Utility Work Powers Logica Growth
Utility Work Powers Logica Growth
By Dennis McCafferty
Lexington, Mass.-based Logica Inc. is finding these days that there is, indeed, something in the water.
Water and power utilities, that is. Since piloting a large-scale integration project with the Los Angeles Department of Water and Power in 1995, Logica has found a significantly increasing market of utility and local government customers. With the market significantly picking up within the last year, the company has now launched or is in the process of starting about 20 integration projects at utilities in places such as Pittsburgh; Akron, Ohio; Atlantic City, N.J.; and St. Joseph, Mo.
The contract values for the integration jobs amount to $1 million to $1.5 million each, company officials say. The Los Angeles project amounted to roughly twice that.
Deregulation of the utilities industry has boosted the demand for systems integration. Many utilities are separating into smaller companies, downsizing in the process and creating a need for better efficiency in operations and customer service, industry officials say.
Jim Cypert, vice president of marketing for Logica's energy and utilities division
"Our product fits the distribution side of the business very well,'' said Jim Cypert, vice president of marketing for Logica's energy and utilities division.
"These utilities are looking for more control over costs. In a regulated environment, they paid very little attention to customer relationships. Now, that is changing. With the downsizing, they're doing more work with fewer people, so you have to automate and integrate to get the work done they need to do. It's not only a matter of controlling costs. It's having a knowledge of what the costs are.''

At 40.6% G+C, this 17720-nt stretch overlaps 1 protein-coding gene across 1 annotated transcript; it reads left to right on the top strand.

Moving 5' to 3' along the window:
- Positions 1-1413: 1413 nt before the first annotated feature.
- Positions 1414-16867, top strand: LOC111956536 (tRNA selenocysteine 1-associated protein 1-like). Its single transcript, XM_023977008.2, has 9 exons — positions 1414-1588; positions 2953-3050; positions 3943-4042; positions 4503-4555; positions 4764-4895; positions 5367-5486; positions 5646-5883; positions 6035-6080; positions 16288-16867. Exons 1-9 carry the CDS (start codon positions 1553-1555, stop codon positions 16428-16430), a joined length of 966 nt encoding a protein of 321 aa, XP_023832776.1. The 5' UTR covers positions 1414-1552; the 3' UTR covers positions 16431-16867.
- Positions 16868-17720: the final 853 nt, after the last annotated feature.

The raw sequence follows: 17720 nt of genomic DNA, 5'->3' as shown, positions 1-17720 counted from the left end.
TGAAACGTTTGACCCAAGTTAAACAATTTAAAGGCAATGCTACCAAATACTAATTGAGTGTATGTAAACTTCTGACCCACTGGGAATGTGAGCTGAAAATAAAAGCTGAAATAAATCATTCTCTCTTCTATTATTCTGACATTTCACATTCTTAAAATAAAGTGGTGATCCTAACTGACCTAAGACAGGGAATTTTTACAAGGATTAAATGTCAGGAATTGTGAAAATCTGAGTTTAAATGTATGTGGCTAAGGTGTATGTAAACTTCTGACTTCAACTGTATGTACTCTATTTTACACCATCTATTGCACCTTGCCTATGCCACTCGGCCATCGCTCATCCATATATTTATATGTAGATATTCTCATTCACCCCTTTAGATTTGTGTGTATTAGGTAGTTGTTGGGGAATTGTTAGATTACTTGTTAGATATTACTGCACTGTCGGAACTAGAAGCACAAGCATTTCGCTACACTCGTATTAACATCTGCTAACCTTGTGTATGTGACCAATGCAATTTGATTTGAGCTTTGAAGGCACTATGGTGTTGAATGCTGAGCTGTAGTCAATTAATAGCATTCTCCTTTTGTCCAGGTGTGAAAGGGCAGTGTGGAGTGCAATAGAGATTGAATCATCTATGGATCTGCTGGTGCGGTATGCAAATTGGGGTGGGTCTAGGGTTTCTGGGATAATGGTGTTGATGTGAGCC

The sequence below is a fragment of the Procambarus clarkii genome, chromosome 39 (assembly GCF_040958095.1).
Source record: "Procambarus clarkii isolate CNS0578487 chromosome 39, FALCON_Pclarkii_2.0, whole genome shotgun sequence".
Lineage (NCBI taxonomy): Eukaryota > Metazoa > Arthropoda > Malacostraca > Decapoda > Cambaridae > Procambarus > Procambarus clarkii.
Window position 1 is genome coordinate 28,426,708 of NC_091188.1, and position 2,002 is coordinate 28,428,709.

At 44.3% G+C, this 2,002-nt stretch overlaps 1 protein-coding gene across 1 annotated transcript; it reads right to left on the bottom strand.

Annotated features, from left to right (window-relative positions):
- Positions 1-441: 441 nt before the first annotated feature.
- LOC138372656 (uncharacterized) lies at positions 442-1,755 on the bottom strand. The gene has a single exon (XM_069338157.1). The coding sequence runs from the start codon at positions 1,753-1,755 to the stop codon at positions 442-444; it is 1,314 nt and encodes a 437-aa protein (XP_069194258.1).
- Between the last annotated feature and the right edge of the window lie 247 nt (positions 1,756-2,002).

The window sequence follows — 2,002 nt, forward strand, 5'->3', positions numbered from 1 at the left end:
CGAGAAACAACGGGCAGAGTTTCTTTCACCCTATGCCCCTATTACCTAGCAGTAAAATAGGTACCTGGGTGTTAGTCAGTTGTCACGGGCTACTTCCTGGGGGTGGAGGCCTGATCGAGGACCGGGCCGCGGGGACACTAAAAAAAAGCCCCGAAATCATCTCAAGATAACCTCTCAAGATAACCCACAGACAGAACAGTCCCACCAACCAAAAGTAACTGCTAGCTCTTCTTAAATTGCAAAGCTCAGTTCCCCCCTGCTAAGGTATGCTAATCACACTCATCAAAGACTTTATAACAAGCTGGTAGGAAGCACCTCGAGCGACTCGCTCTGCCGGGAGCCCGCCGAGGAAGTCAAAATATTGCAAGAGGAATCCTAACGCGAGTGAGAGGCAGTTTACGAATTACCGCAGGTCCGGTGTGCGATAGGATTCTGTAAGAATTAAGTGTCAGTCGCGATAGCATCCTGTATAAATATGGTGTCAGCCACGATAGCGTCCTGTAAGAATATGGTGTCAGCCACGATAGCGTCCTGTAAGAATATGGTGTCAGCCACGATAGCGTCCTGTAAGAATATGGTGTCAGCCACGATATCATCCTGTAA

Logica provides a central database that will track everything from quickly processed customer service orders to a six-month monitoring of subdivision construction and its impact on utility demand. In Los Angeles, the system was recently completed to provide full production in 10 service areas. It's estimated to save up to $3 million per year, according to estimates from the city water and power department.
The changes prompted by deregulation have caused a shift in the utility customers' needs as well.
"Four years ago, they came to the vendor and wanted a custom fit,'' Cypert said. "Now, with the increased demand for efficiency, they want a solution in nine to 12 months, so you need a packaged solution to provide them with.''
Logica is a subsidiary of Logica plc, a London-based systems integration, consulting and software firm that recently posted $440 million in annual sales and has offices in 20 countries with 4,800 employees worldwide.
Bill Loomis, an analyst who tracks information technology companies for Baltimore-based Legg Mason Wood Walker Inc., said the integrator companies' pursuit of utility markets makes good sense. If anything, he said, history is repeating itself after similar deregulation made a large impact on the telecommunications and banking industries.
"The breakup of the Bells drove the need for new information systems that they didn't need before,'' Loomis said. "Competition was introduced, so they needed better billing systems and customer service systems. Then, we saw it with banks, and they found the need to get more close and personal with the customer with better systems management. So here's another vehicle with a lot of money and resources that's undergoing significant change leading to more competition. Anytime you have those factors, you have large opportunity for information technology companies.''